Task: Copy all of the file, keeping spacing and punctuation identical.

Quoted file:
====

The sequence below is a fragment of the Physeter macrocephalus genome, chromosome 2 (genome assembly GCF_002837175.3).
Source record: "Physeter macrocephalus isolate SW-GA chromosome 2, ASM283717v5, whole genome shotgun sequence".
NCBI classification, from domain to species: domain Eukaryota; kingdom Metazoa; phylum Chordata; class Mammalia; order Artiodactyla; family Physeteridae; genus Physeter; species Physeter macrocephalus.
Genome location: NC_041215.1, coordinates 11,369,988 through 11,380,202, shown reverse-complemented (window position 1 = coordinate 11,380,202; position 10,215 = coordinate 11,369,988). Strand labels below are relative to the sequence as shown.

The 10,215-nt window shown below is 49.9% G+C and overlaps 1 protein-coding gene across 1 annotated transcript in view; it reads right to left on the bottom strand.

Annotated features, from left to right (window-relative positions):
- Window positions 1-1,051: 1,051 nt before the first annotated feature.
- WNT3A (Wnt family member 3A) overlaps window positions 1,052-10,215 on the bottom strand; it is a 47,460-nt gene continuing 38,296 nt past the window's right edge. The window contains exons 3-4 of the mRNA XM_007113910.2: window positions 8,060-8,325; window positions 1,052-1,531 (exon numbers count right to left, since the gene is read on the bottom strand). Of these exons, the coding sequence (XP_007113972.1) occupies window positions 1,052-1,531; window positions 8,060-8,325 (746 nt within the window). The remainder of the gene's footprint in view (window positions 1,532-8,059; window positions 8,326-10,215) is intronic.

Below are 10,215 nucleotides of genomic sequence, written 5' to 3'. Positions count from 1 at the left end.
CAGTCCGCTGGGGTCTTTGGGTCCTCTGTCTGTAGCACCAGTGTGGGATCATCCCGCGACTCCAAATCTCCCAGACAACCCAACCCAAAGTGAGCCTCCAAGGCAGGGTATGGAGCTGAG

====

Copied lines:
The sequence below is a fragment of the Physeter macrocephalus genome, chromosome 2 (genome assembly GCF_002837175.3).
Source record: "Physeter macrocephalus isolate SW-GA chromosome 2, ASM283717v5, whole genome shotgun sequence".
NCBI classification, from domain to species: domain Eukaryota; kingdom Metazoa; phylum Chordata; class Mammalia; order Artiodactyla; family Physeteridae; genus Physeter; species Physeter macrocephalus.
Genome location: NC_041215.1, coordinates 11,369,988 through 11,380,202, shown reverse-complemented (window position 1 = coordinate 11,380,202; position 10,215 = coordinate 11,369,988). Strand labels below are relative to the sequence as shown.

The 10,215-nt window shown below is 49.9% G+C and overlaps 1 protein-coding gene across 1 annotated transcript in view; it reads right to left on the bottom strand.

Annotated features, from left to right (window-relative positions):
- Window positions 1-1,051: 1,051 nt before the first annotated feature.
- WNT3A (Wnt family member 3A) overlaps window positions 1,052-10,215 on the bottom strand; it is a 47,460-nt gene continuing 38,296 nt past the window's right edge. The window contains exons 3-4 of the mRNA XM_007113910.2: window positions 8,060-8,325; window positions 1,052-1,531 (exon numbers count right to left, since the gene is read on the bottom strand). Of these exons, the coding sequence (XP_007113972.1) occupies window positions 1,052-1,531; window positions 8,060-8,325 (746 nt within the window). The remainder of the gene's footprint in view (window positions 1,532-8,059; window positions 8,326-10,215) is intronic.

Below are 10,215 nucleotides of genomic sequence, written 5' to 3'. Positions count from 1 at the left end.
CAGTCCGCTGGGGTCTTTGGGTCCTCTGTCTGTAGCACCAGTGTGGGATCATCCCGCGACTCCAAATCTCCCAGACAACCCAACCCAAAGTGAGCCTCCAAGGCAGGGTATGGAGCTGAG